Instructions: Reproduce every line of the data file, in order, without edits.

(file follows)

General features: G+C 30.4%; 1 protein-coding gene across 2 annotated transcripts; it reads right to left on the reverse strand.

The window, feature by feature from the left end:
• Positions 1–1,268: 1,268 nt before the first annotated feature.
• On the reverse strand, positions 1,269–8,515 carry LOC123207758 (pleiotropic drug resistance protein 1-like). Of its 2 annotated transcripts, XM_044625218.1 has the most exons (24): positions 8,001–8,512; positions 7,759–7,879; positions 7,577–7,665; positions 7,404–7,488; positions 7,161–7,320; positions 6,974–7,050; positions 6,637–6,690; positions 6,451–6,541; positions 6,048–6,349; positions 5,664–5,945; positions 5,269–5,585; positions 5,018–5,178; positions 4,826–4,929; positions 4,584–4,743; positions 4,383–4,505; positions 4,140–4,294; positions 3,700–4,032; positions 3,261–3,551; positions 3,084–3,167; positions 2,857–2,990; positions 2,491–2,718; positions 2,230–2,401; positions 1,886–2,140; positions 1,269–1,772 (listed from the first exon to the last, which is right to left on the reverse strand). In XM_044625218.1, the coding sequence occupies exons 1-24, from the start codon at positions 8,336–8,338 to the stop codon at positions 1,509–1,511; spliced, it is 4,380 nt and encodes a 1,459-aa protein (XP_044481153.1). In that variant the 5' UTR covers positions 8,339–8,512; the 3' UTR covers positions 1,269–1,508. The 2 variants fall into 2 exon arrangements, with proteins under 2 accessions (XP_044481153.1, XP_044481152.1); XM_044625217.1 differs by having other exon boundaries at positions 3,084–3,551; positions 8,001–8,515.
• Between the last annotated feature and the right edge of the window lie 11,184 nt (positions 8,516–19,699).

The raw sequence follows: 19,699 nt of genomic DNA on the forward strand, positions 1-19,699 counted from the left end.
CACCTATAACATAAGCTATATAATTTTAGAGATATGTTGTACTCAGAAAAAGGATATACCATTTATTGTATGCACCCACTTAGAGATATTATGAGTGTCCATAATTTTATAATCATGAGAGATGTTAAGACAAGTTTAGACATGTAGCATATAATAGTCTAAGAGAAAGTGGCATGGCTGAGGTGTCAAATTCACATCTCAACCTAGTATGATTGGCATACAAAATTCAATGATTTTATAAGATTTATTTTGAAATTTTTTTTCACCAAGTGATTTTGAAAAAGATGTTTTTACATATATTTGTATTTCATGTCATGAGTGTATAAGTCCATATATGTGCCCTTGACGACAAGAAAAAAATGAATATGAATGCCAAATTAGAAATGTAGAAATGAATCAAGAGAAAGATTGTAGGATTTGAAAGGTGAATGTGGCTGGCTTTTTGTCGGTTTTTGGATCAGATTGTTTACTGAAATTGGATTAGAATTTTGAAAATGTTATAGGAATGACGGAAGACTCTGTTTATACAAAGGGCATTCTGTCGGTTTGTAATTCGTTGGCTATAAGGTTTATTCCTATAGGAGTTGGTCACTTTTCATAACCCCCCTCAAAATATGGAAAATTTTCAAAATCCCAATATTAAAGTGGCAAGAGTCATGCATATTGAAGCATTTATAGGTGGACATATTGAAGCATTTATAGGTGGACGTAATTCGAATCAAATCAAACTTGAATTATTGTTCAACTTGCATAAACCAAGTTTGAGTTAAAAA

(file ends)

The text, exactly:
General features: G+C 30.4%; 1 protein-coding gene across 2 annotated transcripts; it reads right to left on the reverse strand.

The window, feature by feature from the left end:
• Positions 1–1,268: 1,268 nt before the first annotated feature.
• On the reverse strand, positions 1,269–8,515 carry LOC123207758 (pleiotropic drug resistance protein 1-like). Of its 2 annotated transcripts, XM_044625218.1 has the most exons (24): positions 8,001–8,512; positions 7,759–7,879; positions 7,577–7,665; positions 7,404–7,488; positions 7,161–7,320; positions 6,974–7,050; positions 6,637–6,690; positions 6,451–6,541; positions 6,048–6,349; positions 5,664–5,945; positions 5,269–5,585; positions 5,018–5,178; positions 4,826–4,929; positions 4,584–4,743; positions 4,383–4,505; positions 4,140–4,294; positions 3,700–4,032; positions 3,261–3,551; positions 3,084–3,167; positions 2,857–2,990; positions 2,491–2,718; positions 2,230–2,401; positions 1,886–2,140; positions 1,269–1,772 (listed from the first exon to the last, which is right to left on the reverse strand). In XM_044625218.1, the coding sequence occupies exons 1-24, from the start codon at positions 8,336–8,338 to the stop codon at positions 1,509–1,511; spliced, it is 4,380 nt and encodes a 1,459-aa protein (XP_044481153.1). In that variant the 5' UTR covers positions 8,339–8,512; the 3' UTR covers positions 1,269–1,508. The 2 variants fall into 2 exon arrangements, with proteins under 2 accessions (XP_044481153.1, XP_044481152.1); XM_044625217.1 differs by having other exon boundaries at positions 3,084–3,551; positions 8,001–8,515.
• Between the last annotated feature and the right edge of the window lie 11,184 nt (positions 8,516–19,699).

The raw sequence follows: 19,699 nt of genomic DNA on the forward strand, positions 1-19,699 counted from the left end.
CACCTATAACATAAGCTATATAATTTTAGAGATATGTTGTACTCAGAAAAAGGATATACCATTTATTGTATGCACCCACTTAGAGATATTATGAGTGTCCATAATTTTATAATCATGAGAGATGTTAAGACAAGTTTAGACATGTAGCATATAATAGTCTAAGAGAAAGTGGCATGGCTGAGGTGTCAAATTCACATCTCAACCTAGTATGATTGGCATACAAAATTCAATGATTTTATAAGATTTATTTTGAAATTTTTTTTCACCAAGTGATTTTGAAAAAGATGTTTTTACATATATTTGTATTTCATGTCATGAGTGTATAAGTCCATATATGTGCCCTTGACGACAAGAAAAAAATGAATATGAATGCCAAATTAGAAATGTAGAAATGAATCAAGAGAAAGATTGTAGGATTTGAAAGGTGAATGTGGCTGGCTTTTTGTCGGTTTTTGGATCAGATTGTTTACTGAAATTGGATTAGAATTTTGAAAATGTTATAGGAATGACGGAAGACTCTGTTTATACAAAGGGCATTCTGTCGGTTTGTAATTCGTTGGCTATAAGGTTTATTCCTATAGGAGTTGGTCACTTTTCATAACCCCCCTCAAAATATGGAAAATTTTCAAAATCCCAATATTAAAGTGGCAAGAGTCATGCATATTGAAGCATTTATAGGTGGACATATTGAAGCATTTATAGGTGGACGTAATTCGAATCAAATCAAACTTGAATTATTGTTCAACTTGCATAAACCAAGTTTGAGTTAAAAA